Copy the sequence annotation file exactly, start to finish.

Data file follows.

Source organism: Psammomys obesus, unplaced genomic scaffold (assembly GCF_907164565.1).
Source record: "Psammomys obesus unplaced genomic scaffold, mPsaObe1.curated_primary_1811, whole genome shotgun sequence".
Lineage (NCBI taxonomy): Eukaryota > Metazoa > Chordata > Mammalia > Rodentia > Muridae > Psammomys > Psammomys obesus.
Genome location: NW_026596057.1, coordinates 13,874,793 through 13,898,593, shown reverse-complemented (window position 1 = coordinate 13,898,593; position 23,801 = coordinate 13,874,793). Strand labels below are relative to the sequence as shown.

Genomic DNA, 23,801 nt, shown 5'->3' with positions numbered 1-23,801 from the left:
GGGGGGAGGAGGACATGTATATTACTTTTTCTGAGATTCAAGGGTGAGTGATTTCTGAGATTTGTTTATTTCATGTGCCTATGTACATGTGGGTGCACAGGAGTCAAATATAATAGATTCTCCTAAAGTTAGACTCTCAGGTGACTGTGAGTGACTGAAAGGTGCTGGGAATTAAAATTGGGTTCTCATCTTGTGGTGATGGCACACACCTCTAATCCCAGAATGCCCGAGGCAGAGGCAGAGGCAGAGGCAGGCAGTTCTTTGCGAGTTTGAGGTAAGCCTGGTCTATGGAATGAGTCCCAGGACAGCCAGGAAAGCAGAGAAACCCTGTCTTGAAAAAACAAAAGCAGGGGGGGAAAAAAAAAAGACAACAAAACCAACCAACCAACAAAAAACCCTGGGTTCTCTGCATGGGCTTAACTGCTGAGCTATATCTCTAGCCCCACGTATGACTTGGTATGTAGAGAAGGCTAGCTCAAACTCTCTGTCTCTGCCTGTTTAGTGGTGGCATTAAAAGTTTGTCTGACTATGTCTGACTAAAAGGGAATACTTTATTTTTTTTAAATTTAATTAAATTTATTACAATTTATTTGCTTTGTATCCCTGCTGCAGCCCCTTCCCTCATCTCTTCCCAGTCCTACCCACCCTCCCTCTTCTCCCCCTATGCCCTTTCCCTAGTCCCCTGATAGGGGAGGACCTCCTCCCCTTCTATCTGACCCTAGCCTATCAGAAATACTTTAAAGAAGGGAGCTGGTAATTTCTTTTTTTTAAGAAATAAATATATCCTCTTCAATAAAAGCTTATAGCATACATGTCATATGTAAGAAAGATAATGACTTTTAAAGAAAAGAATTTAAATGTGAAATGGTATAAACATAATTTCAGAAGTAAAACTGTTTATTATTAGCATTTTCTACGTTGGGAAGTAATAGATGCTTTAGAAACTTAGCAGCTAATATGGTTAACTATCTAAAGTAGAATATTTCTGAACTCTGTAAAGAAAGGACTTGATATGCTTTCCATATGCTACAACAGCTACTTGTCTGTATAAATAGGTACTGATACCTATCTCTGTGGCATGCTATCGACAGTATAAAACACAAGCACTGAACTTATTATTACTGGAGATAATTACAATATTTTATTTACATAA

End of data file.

Source organism: Psammomys obesus, unplaced genomic scaffold (assembly GCF_907164565.1).
Source record: "Psammomys obesus unplaced genomic scaffold, mPsaObe1.curated_primary_1811, whole genome shotgun sequence".
Lineage (NCBI taxonomy): Eukaryota > Metazoa > Chordata > Mammalia > Rodentia > Muridae > Psammomys > Psammomys obesus.
Genome location: NW_026596057.1, coordinates 13,874,793 through 13,898,593, shown reverse-complemented (window position 1 = coordinate 13,898,593; position 23,801 = coordinate 13,874,793). Strand labels below are relative to the sequence as shown.

Genomic DNA, 23,801 nt, shown 5'->3' with positions numbered 1-23,801 from the left:
GGGGGGAGGAGGACATGTATATTACTTTTTCTGAGATTCAAGGGTGAGTGATTTCTGAGATTTGTTTATTTCATGTGCCTATGTACATGTGGGTGCACAGGAGTCAAATATAATAGATTCTCCTAAAGTTAGACTCTCAGGTGACTGTGAGTGACTGAAAGGTGCTGGGAATTAAAATTGGGTTCTCATCTTGTGGTGATGGCACACACCTCTAATCCCAGAATGCCCGAGGCAGAGGCAGAGGCAGAGGCAGGCAGTTCTTTGCGAGTTTGAGGTAAGCCTGGTCTATGGAATGAGTCCCAGGACAGCCAGGAAAGCAGAGAAACCCTGTCTTGAAAAAACAAAAGCAGGGGGGGAAAAAAAAAAGACAACAAAACCAACCAACCAACAAAAAACCCTGGGTTCTCTGCATGGGCTTAACTGCTGAGCTATATCTCTAGCCCCACGTATGACTTGGTATGTAGAGAAGGCTAGCTCAAACTCTCTGTCTCTGCCTGTTTAGTGGTGGCATTAAAAGTTTGTCTGACTATGTCTGACTAAAAGGGAATACTTTATTTTTTTTAAATTTAATTAAATTTATTACAATTTATTTGCTTTGTATCCCTGCTGCAGCCCCTTCCCTCATCTCTTCCCAGTCCTACCCACCCTCCCTCTTCTCCCCCTATGCCCTTTCCCTAGTCCCCTGATAGGGGAGGACCTCCTCCCCTTCTATCTGACCCTAGCCTATCAGAAATACTTTAAAGAAGGGAGCTGGTAATTTCTTTTTTTTAAGAAATAAATATATCCTCTTCAATAAAAGCTTATAGCATACATGTCATATGTAAGAAAGATAATGACTTTTAAAGAAAAGAATTTAAATGTGAAATGGTATAAACATAATTTCAGAAGTAAAACTGTTTATTATTAGCATTTTCTACGTTGGGAAGTAATAGATGCTTTAGAAACTTAGCAGCTAATATGGTTAACTATCTAAAGTAGAATATTTCTGAACTCTGTAAAGAAAGGACTTGATATGCTTTCCATATGCTACAACAGCTACTTGTCTGTATAAATAGGTACTGATACCTATCTCTGTGGCATGCTATCGACAGTATAAAACACAAGCACTGAACTTATTATTACTGGAGATAATTACAATATTTTATTTACATAA